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New Access to Justice and Law Reform Institute of Nova Scotia aims to 'put the public first'
Studies have shown that people with lower incomes and members of vulnerable groups experience more legal problems than those who earn more. They also face more challenges when navigating the legal system, often due to a lack of money or education or poor health. A new institute that will be housed at the Schulich School of Law intends to respond to the needs of the Nova Scotians who experience barriers when accessing the legal system.
The grand opening of the Access to Justice and Law Reform Institute of Nova Scotia was held on Jan. 16 in the law school’s Atrium. The event also highlighted the release of the Access to Justice Coordinating Committee’s final report of 2018.
The Institute, which will serve as an access to justice hub, will co-ordinate projects that allow work encompassing both traditional law reform and access to justice orientation. This includes gathering and analyzing data to help develop projects associated with government priorities, such as how to work collaboratively on access to justice initiatives, generate new policy goals, and develop new legislative proposals to accomplish those goals.
“We’re pleased that the law school could contribute to these discussions and provide space for the Institute,” said Schulich School of Law Dean Camille Cameron at the opening. “The contributions and commitment of many people, in particular Professor Robert Currie and former dean Bill Charles from the law school community, helped us get where we are today.”
We finally have organized, independent, non-governmental law reform that will be carried on at the law school. Dean Horace Read would have been joyful and proud, and so am I. — Professor Bill Charles
In attendance were faculty, students, staff, alumni, government officials, and members of the judiciary and other legal professionals. Currie, who is the Institute's acting president, praised the work of the organization’s stakeholders.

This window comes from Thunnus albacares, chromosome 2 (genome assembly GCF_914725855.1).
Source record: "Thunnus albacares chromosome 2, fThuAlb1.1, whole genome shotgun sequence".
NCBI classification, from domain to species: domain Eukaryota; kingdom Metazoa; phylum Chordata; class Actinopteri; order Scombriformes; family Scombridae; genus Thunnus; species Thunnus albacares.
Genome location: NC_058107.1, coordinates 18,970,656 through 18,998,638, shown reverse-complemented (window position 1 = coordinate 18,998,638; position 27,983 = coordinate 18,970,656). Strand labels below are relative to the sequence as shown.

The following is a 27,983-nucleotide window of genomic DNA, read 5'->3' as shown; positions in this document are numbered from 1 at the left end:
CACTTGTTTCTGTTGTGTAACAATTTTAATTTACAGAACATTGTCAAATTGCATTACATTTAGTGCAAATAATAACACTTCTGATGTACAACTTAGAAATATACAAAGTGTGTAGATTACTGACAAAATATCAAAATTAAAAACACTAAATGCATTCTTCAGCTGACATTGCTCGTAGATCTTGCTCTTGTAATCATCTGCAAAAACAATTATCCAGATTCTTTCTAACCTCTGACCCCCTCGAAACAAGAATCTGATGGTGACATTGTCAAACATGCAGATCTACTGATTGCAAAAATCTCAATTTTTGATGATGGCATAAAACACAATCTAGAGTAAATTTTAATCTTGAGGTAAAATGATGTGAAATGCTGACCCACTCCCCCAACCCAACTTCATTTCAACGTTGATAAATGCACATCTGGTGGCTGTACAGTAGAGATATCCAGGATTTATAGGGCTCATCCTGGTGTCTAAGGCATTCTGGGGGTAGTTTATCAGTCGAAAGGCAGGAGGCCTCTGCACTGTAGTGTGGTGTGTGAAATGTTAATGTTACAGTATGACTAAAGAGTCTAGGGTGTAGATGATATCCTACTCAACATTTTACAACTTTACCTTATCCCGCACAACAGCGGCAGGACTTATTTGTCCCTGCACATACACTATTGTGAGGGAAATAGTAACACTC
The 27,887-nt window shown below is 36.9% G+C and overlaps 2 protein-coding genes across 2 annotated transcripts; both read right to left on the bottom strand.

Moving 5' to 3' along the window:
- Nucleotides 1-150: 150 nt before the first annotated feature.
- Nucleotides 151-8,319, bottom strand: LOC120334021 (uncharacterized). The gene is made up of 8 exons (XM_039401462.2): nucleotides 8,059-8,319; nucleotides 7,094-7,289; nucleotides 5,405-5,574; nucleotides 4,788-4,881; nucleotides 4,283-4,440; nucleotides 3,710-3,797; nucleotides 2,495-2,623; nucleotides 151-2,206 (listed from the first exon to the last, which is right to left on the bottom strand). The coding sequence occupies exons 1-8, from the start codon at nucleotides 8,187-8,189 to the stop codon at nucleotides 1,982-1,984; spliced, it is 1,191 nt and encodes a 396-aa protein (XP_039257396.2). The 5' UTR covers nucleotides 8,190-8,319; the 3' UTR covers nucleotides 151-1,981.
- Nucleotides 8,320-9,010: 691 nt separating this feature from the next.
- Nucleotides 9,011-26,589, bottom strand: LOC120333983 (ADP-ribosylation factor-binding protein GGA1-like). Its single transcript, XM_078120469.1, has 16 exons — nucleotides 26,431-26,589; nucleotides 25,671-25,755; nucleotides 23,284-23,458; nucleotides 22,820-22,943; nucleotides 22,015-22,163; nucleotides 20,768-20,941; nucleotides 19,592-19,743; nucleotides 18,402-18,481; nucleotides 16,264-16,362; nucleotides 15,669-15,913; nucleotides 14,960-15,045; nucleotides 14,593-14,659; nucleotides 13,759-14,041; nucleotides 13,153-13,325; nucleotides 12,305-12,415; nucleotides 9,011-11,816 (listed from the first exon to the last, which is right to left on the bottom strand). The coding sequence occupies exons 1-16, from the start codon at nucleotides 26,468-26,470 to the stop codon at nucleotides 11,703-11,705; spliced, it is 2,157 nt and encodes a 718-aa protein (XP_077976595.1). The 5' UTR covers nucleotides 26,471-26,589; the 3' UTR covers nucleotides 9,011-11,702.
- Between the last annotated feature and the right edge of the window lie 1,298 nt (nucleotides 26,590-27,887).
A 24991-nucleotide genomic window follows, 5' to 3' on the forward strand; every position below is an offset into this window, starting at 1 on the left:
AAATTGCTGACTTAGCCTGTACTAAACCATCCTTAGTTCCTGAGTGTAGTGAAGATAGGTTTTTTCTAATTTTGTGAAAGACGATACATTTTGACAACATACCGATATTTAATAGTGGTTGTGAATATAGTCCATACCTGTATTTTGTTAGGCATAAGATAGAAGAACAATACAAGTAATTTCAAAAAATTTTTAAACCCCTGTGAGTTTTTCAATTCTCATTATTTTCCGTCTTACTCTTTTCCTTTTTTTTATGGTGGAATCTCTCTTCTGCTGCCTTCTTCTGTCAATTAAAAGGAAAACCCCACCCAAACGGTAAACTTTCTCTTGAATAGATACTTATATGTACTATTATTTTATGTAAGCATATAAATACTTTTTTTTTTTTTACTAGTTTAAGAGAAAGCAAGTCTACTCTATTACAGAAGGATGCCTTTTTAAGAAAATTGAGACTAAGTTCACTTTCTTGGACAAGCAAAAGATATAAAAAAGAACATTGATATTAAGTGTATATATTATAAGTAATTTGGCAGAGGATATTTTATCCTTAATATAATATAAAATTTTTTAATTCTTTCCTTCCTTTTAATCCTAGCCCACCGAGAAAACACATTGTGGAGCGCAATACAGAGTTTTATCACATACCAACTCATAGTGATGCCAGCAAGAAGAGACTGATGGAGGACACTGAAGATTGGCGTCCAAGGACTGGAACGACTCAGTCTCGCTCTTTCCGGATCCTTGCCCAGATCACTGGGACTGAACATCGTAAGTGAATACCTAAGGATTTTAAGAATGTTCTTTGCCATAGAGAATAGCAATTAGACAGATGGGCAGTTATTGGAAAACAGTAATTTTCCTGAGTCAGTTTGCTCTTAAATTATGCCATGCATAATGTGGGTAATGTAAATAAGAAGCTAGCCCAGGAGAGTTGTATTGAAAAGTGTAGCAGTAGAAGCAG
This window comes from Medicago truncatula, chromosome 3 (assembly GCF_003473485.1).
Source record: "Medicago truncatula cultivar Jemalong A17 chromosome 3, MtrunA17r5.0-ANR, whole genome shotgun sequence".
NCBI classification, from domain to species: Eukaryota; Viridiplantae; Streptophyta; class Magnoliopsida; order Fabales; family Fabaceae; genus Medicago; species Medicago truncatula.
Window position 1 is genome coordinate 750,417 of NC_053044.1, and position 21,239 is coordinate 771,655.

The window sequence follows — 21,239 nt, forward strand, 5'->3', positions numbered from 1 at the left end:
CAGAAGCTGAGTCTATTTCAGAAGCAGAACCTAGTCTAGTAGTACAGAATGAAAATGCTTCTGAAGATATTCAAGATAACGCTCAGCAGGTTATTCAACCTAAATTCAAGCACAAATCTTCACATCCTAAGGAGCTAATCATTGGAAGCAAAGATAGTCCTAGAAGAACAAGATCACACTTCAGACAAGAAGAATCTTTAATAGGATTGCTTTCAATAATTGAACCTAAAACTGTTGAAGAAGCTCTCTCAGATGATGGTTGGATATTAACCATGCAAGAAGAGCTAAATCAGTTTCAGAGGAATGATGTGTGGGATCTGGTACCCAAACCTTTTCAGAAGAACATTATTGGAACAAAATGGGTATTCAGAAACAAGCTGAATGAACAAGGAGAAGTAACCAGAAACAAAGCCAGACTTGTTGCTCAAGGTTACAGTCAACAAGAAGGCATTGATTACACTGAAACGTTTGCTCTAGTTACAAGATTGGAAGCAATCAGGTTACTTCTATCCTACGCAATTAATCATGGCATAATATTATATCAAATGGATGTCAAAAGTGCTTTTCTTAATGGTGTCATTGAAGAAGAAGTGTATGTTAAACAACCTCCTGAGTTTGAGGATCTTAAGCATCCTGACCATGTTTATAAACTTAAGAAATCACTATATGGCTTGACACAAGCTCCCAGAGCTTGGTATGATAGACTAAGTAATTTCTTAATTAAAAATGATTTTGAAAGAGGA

“This new body is the result of a unique partnership between the law faculty, the governments of Nova Scotia and Canada, the Law Foundation of Nova Scotia, the Nova Scotia courts, and the Nova Scotia Barrister’ Society—not to mention all of the supporters of the former Law Reform Commission,” said Currie. “The Institute is looking forward to expanding the scope of our partnerships even further in the future.”
Speakers included The Hon. Michael MacDonald and The Hon. Mark Furey, who are co-chairs of the province’s Access to Justice Coordinating Committee. MacDonald spoke of the two overarching themes that led to the creation of the Institute: collaboration and putting the public first. “Access to justice has to begin with our marginalized communities,” he said. “We need to get to know the Black and Indigenous communities of our province better.”
Bill Charles was the first president of the Law Reform Commission of Nova Scotia from 1991 to 1995. He has dedicated his career to law reform and remains active on the Commission today as special counsel.
“I welcome with great relief and happiness this announcement,” Charles told the audience. “Now after all these years, we finally have organized, independent, non-governmental law reform that will be carried on at the law school. Dean Horace Read would have been joyful and proud, and so am I. It’s the beginning of a new era, one full of promise.”
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